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How does the sense of touch work?

  1. Jul 11, 2005 #1
    I would like to know how the brain takes information, which we call 'pain' and 'pleasure', and turns it into a physical experience.

    Any theories and/or suggestions?
  2. jcsd
  3. Jul 11, 2005 #2
    suggestions: pick up a standard psych textbook.
    look up the areas of sensorimotor. You'll mostlikely come across the following areas

    first look how to read up the brain divisions ie axis and direction
    medial, infra, intra, para,pre,post, ventral, dorsal,superior,inferior,anterior,posterior

    HindBrain - Cerebellum,Pons,Medulla
    MidBrain - Periaqueductal gray, Red Nucleus, Substantia nigra, lemniscus, VTA
    Thalamus - ANT, ILN/PFN, MDN,VAN all abbreviate
    Cortex- Primary & Secondary Sensory & Motor cortices located at the very top of your head. arranged in a very interesting structure similar to your actually body. The way psych book depict it is really cool

    Once you know where theses regions are you can look up how they are connected...i recently read that there are 3-4 channels to take input of sensorimotor into your brain.
    []Facial sensations []far limbs []torso alignment []i think a combo of the last 2

    then they split up into pain/touch/temperature. As for pleasure its prolly a complement of pain(on/off) or just touch.
  4. Jul 11, 2005 #3
    Interesting! Before I follow your advice though, can you tell me if the book actually answeres my question or just provides a technical overview of how the body interprets pain.

    Because if I were to build a robot with millions of little sensors who could feel pain and sense via touch and tell you how the sensors relay information to and from the main processor via the main board and so on, you would then know how the electrical system works but would still be in the dark about how the pain itself is felt and how 'feeling' is interpreted by the robot.

    Do these books shine some light on this or are they purely technical?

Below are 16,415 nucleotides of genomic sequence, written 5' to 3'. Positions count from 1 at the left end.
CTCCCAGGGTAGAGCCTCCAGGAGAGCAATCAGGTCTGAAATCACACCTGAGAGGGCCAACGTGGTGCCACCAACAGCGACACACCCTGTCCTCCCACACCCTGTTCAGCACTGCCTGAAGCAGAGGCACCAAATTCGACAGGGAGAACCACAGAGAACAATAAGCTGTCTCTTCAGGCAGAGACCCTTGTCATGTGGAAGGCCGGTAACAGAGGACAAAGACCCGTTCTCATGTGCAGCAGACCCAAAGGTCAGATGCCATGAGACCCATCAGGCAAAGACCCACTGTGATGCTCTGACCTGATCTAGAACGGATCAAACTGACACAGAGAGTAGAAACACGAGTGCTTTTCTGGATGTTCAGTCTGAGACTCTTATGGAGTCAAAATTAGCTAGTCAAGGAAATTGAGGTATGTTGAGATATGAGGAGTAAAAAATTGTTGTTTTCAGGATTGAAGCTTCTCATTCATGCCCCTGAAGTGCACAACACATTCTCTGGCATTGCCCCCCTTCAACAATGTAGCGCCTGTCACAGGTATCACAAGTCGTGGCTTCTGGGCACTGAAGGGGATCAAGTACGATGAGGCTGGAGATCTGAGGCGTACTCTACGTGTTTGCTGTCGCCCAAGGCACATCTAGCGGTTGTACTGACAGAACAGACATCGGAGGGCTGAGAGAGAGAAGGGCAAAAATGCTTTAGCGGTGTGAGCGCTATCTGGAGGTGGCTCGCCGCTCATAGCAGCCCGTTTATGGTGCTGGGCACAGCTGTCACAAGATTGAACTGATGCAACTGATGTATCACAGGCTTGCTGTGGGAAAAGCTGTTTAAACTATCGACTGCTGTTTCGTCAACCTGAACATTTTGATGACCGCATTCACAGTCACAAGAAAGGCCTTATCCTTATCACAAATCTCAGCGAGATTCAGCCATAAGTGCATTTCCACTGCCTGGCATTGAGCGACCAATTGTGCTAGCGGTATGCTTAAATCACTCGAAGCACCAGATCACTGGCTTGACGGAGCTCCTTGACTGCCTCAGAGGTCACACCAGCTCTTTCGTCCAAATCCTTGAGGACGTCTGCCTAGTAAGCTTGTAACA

5. Jul 11, 2005 #4
    This is an unanswered question. The scientific books will describe physical processes that correlate with such personal experiences. There are philosophy books that talk about the kind of question you are interested in. In philosophy those personal experiences you talk about are called qualia.

    I guess in the philosophy section here at PF there will be many threads about qualia, for example this one:
  6. Jul 13, 2005 #5


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    Hi All,

    Pain is an emotion and isn't a stimulus. nociceptive stimuli are interpreted by brain and pain is a brain response (but if brain decides that something is more important then pain may be delayed).
    Pain is a complex output coming from brain.
  7. Jul 14, 2005 #6
    Funny how similar most responses are in nature. I'm sorry but this doesn't answer my question somasimple. Infact I could easilly make it part of my question by asking...

    Pain is a complex output coming from brain, but I would like to know how the brain takes this output, which we call 'pain' and 'pleasure', and turns it into a physical experience.

    Again, I remind you that one could very well build a robot that produces the same type of output, but the robot would not 'feel' anything. It would only be told by its brain that it's feeling something. So is information put out by a human brain really powerful enough to take over the physical? Even so, how does a body, that is otherwise simply a shell, interpret this pain and place it in the area where "it hurts", whatever that means.

    I've got plenty of followup questions but I don't really want to list them all, because if my original question can be answered then they all will be.

    Gerben thanks for the link, by the way! :)
  8. Jul 14, 2005 #7


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    Body and brain are non divisible. Body is Brain and Brain is Body!

    Brain needs body to creates pain (changes breathing, heartbeats, muscle tone...) and uses these physical signals to construct the ouput. (see Antonio DAMASIO).
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